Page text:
When photography was just beginning, exposures took a long time – the first photograph, created by Joseph Niepce in 1827 took eight hours to create. Understandably, this made images of people impossible, so for a long time, still life photography (the photographing of inanimate objects) was very popular. It is a classical style in the tradition of Renaissance fruit bowl paintings – but rest assured, you need neither fruit nor a bowl to create a great still life image. In fact, you don’t need much at all but a clean background, a bright window or lamp, and maybe a tripod.
Still life photography is a very meticulous practice; it involves attention to details such as precise lighting and shadow depth, photo composition, and color coordination. It can be very meditative for perfectionists, and give photographers a chance to build a scene before the lens. Here’s is a step-by-step tutorial on how to create still life.
Set up a table with a clean background next to a bright window and/or manoeuvrable lamp. A large piece of poster board will create a good seamless backdrop, or use sheets and other fabric for a rumpled effect. You can also incorporate other props, as long as they complement your subject.
Starting with one key item, place it in the frame and light it. Consider the rules of composition and how you want to use them. Notice where the shadows are falling, and move the item and/or light, watching how the light changes. Take your time and set it up the way you want it.
A sturdy surface will make composing easier, and allow slower shutter speeds without blur. If you don’t own a photo camera tripod, we recommend balancing your camera on a steady surface, but if you have enough light you might get away without it.
The ISO should be as low as you can go for the best image quality, and the white balance should be set for the type of light you’re using (Daylight beside a window, tungsten under a lamp, etc. Try not to mix two or more colors of light). If your camera zooms, adjust it until you like the framing. If it doesn’t, bring the camera closer to achieve the same effect. Adjust the brightness, contrast, saturation and the camera exposure compensation until the levels look their best.
If you’re using a DSLR, choose your settings – instead of auto, put your camera on aperture priority mode and select the f-stop that gives you the depth of field you want (take a test shot to compare). A prime lens is your best friend – you can get a very sharp 50mm f/1.8 lens for cheap, no matter what brand you’re using, which will give you very shallow focus and great detail.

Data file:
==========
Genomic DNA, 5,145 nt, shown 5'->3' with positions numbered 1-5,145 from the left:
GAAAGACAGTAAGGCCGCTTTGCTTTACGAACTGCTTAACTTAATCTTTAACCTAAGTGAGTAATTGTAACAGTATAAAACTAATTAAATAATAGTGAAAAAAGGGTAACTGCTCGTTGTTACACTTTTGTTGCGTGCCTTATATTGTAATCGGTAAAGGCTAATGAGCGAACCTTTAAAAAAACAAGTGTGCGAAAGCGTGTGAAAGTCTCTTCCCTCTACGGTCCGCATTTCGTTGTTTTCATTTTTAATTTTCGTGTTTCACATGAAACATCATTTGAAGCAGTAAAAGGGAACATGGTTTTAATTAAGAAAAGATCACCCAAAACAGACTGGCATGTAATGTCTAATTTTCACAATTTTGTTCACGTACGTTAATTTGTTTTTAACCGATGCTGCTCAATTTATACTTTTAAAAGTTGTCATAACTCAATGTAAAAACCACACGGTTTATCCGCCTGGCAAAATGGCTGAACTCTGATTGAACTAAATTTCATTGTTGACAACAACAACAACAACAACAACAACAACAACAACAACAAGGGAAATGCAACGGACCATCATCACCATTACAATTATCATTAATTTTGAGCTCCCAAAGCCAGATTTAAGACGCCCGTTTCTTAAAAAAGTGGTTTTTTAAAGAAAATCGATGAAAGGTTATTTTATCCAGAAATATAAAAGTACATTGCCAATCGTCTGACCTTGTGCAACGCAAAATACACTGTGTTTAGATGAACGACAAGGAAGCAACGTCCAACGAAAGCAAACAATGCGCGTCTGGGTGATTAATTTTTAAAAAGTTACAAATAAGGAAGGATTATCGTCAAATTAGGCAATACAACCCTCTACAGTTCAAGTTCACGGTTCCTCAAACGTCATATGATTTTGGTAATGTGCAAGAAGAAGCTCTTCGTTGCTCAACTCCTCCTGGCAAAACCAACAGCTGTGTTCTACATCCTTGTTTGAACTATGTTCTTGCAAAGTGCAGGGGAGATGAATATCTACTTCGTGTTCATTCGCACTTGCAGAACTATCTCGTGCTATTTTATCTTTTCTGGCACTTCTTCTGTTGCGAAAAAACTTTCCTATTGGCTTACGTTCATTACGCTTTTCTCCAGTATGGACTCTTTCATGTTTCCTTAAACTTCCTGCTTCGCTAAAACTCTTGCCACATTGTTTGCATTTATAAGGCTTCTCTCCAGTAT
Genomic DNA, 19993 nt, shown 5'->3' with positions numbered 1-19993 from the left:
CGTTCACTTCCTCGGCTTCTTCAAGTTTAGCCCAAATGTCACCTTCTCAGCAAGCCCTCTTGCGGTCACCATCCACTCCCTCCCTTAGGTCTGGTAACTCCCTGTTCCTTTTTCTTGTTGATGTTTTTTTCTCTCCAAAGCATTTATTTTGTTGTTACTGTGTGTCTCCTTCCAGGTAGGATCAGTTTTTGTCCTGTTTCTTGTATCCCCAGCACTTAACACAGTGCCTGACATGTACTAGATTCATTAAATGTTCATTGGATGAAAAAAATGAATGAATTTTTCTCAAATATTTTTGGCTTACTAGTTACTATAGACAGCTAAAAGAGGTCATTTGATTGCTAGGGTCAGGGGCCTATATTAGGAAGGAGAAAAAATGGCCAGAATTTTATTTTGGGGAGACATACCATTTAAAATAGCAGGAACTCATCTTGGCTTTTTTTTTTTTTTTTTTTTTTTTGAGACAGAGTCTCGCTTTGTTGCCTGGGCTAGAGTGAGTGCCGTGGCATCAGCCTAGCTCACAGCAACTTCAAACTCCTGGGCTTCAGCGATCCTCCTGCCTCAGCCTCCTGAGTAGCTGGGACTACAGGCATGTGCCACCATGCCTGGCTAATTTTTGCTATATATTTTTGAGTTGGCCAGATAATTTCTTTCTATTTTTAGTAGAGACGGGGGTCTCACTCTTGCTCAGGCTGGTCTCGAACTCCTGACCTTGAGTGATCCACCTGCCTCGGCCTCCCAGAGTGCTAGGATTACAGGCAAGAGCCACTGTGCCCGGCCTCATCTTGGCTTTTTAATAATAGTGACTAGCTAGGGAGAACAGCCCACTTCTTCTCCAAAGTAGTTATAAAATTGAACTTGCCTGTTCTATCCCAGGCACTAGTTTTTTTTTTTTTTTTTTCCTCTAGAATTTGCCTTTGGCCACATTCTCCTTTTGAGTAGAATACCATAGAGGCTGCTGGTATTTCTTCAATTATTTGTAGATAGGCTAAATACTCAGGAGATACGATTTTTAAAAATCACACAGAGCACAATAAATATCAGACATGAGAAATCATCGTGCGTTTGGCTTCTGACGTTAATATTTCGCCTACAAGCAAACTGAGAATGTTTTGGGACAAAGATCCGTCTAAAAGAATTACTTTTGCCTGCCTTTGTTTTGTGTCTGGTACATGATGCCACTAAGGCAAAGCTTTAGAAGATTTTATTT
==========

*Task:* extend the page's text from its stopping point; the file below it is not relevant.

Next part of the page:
Take a picture. See how it looks. If you see a problem, fix it; if the shadows are too dark, use a piece of white card, tin foil, or even a mirror (these will all have different effects) on the side opposite the light, to bounce it back in. If they’re too direct, use a piece of white cloth or thin paper in front of the light to diffuse and soften it.
Adjust the light if necessary, paying attention to how it affects the first item. Play with placement and positioning. Continue this way – adding one element at a time, building the scene piece by piece and accounting for each as it’s added. Be careful of metal, glass, and anything else with a glossy surface, as reflections are very hard to control and can ruin a good still life photo.
Move your tripod on occasion – mix it up to avoid getting stale. You’ve composed your shot very carefully, but it might look even better if looked at from another point of view. Try it; you can always put it back the way it was.
Try to say something with your image. If you need inspiration, turn to words, phrases, songs, poems, or anything else non-visual that you could create an image from. It’s the story of your photograph that makes it resonate with your viewer, so use your camera as a medium to say what you have to say!
Once you have your best shot picked out, open it in PicsArt to enhance it. Apply a smart blur or sharpen effect if needed, and use the “Blemish Fix” correction to dab out any unwanted spots and imperfections. If the color balance is off, change the hue to fix it, and try putting a border on it. Once it’s perfect, upload it and share your creation with the community!